Drying Herbs

Question:

I have lots of herbs growing. When is the best time to harvest them for drying and storage?

Aggie

Answer:

Aggie,

Each herb is different, but here are a few general rules for drying and storing herbs:

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  • Herbs used for their foliage (leaves) should be harvested before they flower. If grown primarily for their essential oils (flavor and aroma), they will have the greatest concentration of oils after they produce flower buds, but before the buds open.

  • If you're harvesting herbs for their seeds, collect the seed pods as they start to turn brown or gray, but before they open.

  • Herbs collected for their flowers should be harvested just prior to peak flowering.

  • Herbs grown for their roots should be harvested late in the season after the foliage turns brown.

As a general rule, you can start harvesting when the plant has enough foliage to sustain growth. Harvest in the early part of the day and harvest no more than 2/3 of the plant at one time. Perennial herbs should not be harvested later than one month prior to the first frost to ensure they have time to store resources for winter.

The best way to dry herbs is to hang them and let them air dry. Clean herbs under running water if necessary. Shake off excess water and remove any dead or damaged foliage. Tie stems into small bundles and hang upside down to dry in a warm, dry place out of direct sunlight. To catch seeds or petals, cover the flower end of the stems with a paper bag (with air holes). Other methods of drying include laying herbs across screens or drying them on the lowest settings of a food dehydrator or conventional oven or if you have the time and patience, drying them for short 1 to 2 minutes increments in a microwave (after a few days of air drying). When dry, leaves will be brittle and crumble easily. Store them in airtight glass or plastic containers (or bags) in a dark, dry location like a pantry or cupboard.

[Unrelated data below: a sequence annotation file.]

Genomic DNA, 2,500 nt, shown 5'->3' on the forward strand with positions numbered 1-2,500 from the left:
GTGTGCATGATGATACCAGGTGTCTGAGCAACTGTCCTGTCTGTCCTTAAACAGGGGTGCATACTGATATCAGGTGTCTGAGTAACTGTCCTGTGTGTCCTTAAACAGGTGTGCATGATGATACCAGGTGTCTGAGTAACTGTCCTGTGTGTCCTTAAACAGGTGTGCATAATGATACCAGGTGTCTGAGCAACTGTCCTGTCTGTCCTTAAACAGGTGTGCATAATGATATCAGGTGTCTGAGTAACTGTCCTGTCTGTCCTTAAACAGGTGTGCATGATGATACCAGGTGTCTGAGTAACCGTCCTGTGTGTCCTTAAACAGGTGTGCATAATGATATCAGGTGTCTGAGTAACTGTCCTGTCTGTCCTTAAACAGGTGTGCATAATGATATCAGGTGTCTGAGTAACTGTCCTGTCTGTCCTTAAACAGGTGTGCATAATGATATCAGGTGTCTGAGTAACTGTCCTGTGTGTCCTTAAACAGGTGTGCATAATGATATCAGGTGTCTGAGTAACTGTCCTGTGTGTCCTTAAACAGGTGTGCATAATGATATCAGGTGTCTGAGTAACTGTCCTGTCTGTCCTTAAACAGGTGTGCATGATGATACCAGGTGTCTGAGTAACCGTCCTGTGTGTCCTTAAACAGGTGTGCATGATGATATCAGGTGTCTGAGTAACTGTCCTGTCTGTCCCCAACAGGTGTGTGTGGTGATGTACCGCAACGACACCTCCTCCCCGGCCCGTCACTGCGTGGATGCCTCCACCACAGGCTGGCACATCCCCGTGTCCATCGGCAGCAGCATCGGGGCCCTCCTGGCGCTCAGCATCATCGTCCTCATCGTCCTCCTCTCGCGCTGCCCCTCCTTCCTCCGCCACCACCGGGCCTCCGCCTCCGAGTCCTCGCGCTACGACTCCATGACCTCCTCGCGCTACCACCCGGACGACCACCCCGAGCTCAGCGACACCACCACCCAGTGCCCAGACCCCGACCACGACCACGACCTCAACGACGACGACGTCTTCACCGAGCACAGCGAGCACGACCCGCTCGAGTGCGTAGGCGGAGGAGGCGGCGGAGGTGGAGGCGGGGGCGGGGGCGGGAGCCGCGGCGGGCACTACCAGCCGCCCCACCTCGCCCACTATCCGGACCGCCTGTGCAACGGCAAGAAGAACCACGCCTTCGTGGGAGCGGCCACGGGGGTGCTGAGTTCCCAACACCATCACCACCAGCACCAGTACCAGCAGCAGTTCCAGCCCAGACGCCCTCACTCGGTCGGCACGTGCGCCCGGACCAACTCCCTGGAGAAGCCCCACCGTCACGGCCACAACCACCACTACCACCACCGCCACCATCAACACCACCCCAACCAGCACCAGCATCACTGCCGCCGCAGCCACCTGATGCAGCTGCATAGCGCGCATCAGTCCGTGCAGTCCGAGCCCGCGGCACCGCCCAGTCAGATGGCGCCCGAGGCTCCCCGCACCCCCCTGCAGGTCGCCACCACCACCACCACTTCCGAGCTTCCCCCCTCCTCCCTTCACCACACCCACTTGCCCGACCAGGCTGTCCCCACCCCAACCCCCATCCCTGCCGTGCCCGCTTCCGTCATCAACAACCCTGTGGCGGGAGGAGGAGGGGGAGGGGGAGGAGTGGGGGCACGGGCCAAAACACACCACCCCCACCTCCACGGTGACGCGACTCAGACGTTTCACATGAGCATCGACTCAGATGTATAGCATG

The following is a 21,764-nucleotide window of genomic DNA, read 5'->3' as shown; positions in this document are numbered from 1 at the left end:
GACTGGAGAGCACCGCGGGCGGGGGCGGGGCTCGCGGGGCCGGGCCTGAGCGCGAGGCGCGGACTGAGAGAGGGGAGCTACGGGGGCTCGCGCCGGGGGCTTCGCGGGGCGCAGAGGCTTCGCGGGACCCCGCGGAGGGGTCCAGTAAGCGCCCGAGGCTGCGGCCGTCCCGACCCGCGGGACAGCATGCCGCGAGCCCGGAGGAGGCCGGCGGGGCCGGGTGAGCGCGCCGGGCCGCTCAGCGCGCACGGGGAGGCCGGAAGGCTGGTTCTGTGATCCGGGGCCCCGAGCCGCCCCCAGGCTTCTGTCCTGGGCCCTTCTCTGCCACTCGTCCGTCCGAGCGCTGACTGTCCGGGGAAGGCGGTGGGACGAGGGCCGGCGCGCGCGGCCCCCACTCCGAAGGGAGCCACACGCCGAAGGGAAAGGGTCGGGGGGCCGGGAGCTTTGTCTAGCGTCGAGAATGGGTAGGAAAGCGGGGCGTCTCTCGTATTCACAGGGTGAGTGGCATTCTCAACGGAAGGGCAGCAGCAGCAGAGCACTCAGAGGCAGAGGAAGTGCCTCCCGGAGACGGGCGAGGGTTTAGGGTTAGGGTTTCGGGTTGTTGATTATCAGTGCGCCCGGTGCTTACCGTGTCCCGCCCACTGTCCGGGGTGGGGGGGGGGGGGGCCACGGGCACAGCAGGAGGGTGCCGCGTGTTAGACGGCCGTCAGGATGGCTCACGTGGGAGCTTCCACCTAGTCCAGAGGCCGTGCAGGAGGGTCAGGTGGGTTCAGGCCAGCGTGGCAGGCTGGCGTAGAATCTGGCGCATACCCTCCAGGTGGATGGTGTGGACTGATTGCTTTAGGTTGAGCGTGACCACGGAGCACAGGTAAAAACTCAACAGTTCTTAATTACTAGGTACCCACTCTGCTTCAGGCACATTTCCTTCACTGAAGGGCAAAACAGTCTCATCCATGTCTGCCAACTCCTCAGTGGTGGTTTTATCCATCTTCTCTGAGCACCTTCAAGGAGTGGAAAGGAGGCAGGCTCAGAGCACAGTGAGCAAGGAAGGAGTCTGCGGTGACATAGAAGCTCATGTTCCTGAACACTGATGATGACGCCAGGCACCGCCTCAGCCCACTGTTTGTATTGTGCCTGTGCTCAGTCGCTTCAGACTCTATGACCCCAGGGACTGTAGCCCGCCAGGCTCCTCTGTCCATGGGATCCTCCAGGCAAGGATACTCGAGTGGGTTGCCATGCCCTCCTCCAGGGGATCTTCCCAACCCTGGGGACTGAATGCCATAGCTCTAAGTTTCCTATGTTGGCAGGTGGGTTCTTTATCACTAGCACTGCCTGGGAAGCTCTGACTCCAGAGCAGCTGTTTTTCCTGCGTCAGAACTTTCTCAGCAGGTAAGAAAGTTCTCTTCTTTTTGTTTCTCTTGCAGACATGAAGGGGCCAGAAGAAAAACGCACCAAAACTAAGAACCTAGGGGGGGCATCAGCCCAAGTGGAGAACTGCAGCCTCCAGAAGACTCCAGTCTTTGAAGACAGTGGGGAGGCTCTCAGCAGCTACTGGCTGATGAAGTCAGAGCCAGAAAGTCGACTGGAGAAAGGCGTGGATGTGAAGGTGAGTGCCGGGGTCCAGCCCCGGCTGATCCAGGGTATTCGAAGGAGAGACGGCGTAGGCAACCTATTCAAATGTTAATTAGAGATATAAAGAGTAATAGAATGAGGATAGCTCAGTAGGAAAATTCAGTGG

About The Author: Ellen Brown is an environmental writer and photographer and the owner of Sustainable Media, an environmental media company that specializes in helping businesses and organizations promote eco-friendly products and services. Contact her on the web at http://www.sustainable-media.com

December 1, 20000 found this helpful

You can cut herbs for drying or cooking any time the plant is full and healthy. Also, when it is getting overly full and starting to look like it needs help. Some should even be pruned back regularly during the growing season to keep them in optimum health, and also pruned just before over-wintering.

Make sure that you leave at least an inch of growth, and that your cut is above at least one of leaves. New shoots will appear at the bases of the leaves. Water well after a thorough pruning, unless you are preparing to over-winter the plant. It takes water to support new growth! (For over-wintering, just barely moisten. Less water is better during dormancy.)

Rose

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December 1, 20000 found this helpful

This page - Harvesting and Drying Herbs - seems to be exactly what you're looking for. -

http://www.msue.msu.edu/msue/imp/mod03/03900063.html

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December 1, 20000 found this helpful

I wouldn't have believed my mom, but I tried it, and the microwave really works! I just place (for example) a bunch basil on a paper towel, place it in the microwave and "cook" until dry. The time depends on the amount of herb. Good luck.

Shawn

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December 1, 20000 found this helpful

Most herbs should be harvested before they flower, early in the morning when the sun is up and the most oils are in the leaves. I gather small bunches together and secure with twist 'ems or rubberbands. Hang upside down in a dark area with lots of ventilation. Paper bags work good and also keep the flys off the herbs.

Sally

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